Building Mathematical Comprehension: Questioning & Visualizing Math

I’m excited to respond to Part 2 of our August book study on Building Mathematical Comprehension: Using Literacy Strategies to Make Meaning by : Laney Sammons. Meg at The Teacher Studio outlined a terrific summary of Chapters 4-6. Thanks for laying it out so clearly, Meg!! Click here to read! If you missed last week's post, you can read about it here.

Chapter 4 focuses on increasing comprehension by asking questions. In my own experience as a student, I was forced to memorize algorithms and formulas but I had no idea why or how they worked. I remember when my dad used to try to explain a math problem to me, I’d become frustrated, yelling & crying, “That’s not the way my teacher told me to do it!” It was not until I became a teacher and started researching, reading, and going to numerous math workshops and conferences, that I began to UNDERSTAND how math worked!! Now I value questions and exploratory methods for solving!
I love the idea of a Wonder Wall; a place for students to post wonderings/questions (& then the answers!) This year I plan to use Padlet, a free website that serves as a “wall” for students to respond to a topic or questions. It works like an online sheet of paper where people can put any content. Try it out by posting on my sample Padlet here. 
Ms. Sammons introduces the concept of small group strategy sessions, different from typical math skill lessons. Just as in guided reading groups where students share their reading strategies, in math strategy sessions, student think aloud HOW they solve problems!

Just as good readers visualize as they read, Chapter 5 connects the importance of visualizing mathematical ideas. Until students can see the concrete, it is difficult to understand the abstract. Students need multiple representations of math ideas. A popular tool usually used to practice spelling words are wiki stix. The are wax-coated bendable sticks of yarn. For spelling, students use them to form letters and words. For math, they are a great to form groups, build arrays, show fractions, bend into geometric shapes. . .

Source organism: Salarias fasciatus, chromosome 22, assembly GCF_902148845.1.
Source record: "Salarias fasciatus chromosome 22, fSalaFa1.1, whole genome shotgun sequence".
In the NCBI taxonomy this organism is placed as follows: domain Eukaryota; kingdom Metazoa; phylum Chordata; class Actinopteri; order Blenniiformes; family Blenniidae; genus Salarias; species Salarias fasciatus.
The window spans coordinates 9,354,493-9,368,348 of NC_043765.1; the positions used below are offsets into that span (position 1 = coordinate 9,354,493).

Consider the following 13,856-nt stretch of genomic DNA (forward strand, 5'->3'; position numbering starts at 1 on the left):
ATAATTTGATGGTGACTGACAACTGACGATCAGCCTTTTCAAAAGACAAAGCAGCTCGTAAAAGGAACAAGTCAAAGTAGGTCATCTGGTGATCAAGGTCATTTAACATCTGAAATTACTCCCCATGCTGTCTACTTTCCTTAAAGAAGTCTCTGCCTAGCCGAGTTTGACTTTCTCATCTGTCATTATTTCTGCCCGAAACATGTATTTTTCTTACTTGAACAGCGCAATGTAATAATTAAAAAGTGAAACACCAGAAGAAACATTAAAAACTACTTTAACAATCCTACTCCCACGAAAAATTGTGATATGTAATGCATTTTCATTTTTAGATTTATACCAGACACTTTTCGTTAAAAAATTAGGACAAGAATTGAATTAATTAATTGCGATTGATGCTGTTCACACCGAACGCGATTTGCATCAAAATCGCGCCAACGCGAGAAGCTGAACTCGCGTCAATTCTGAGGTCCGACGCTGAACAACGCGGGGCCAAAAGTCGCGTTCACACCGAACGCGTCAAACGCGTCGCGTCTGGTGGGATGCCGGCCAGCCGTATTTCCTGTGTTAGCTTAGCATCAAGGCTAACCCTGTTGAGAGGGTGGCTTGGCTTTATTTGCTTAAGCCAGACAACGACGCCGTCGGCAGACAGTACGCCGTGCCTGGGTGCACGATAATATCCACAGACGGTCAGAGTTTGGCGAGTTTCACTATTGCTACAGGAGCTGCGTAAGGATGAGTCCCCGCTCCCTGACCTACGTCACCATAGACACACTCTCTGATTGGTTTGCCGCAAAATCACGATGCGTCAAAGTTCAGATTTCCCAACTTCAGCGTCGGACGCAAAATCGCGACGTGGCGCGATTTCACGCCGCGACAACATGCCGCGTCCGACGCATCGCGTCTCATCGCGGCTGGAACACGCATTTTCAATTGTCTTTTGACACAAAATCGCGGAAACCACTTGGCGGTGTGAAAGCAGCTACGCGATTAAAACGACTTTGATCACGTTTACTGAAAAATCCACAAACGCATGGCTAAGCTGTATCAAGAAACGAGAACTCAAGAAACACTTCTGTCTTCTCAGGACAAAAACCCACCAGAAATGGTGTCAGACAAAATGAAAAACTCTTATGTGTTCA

When I taught primary grades, my students LOVED to act out story problems!! As I would make up story problems (and later kids would make up problems), several students would act them out in front of the class (plenty of realia and manipulatives available!), while the rest of the class would write the equations on mini-chalkboards (this was many years ago!! Now we have white boards!!). After repeated practice, students would then write their own story problems and we’d create a class book. (Sneaky tip: before binding the book, the individual pages make a cute bulletin board display!!)
Another way to help students to visualize is to use Base 10 pieces: units (1), strips (10), and mats (10). We use these throughout the year, from place value to addition and subtraction, to multiplication arrays and models of division. Once students are familiar and comfortable with using the physical base 10 pieces, we move into diagramming them, and soon visualizing them.
As discussed in last week’s post, students are encouraged to share their various methods for solving a problem. We call it the (Child’s name)’s Method. They need to show and explain their method with pictures/diagrams, words, and numbers. Students LOVE to have their own method named after them!! Other students who want to “borrow” a method to solve a new problem may do so, as long as they cite whose method they used! Not only does this encourage a variety of problem solving strategies and various ways to visualize an answer, but eventually one student almost always comes up with the standard algorithm and the other students realize it IS a quicker way of solving. (But prior to exploring and experimenting with other ways to solve a problem, they don’t understand WHY the algorithm works.) Here are some 2nd grade methods for finding the difference between 72 and 55:

Today was our first day of school, so I’ll have to respond to Chapter 6 at another time!! What are some of your most effective strategies for getting your students to visualize math concepts? I’d love to hear from you!

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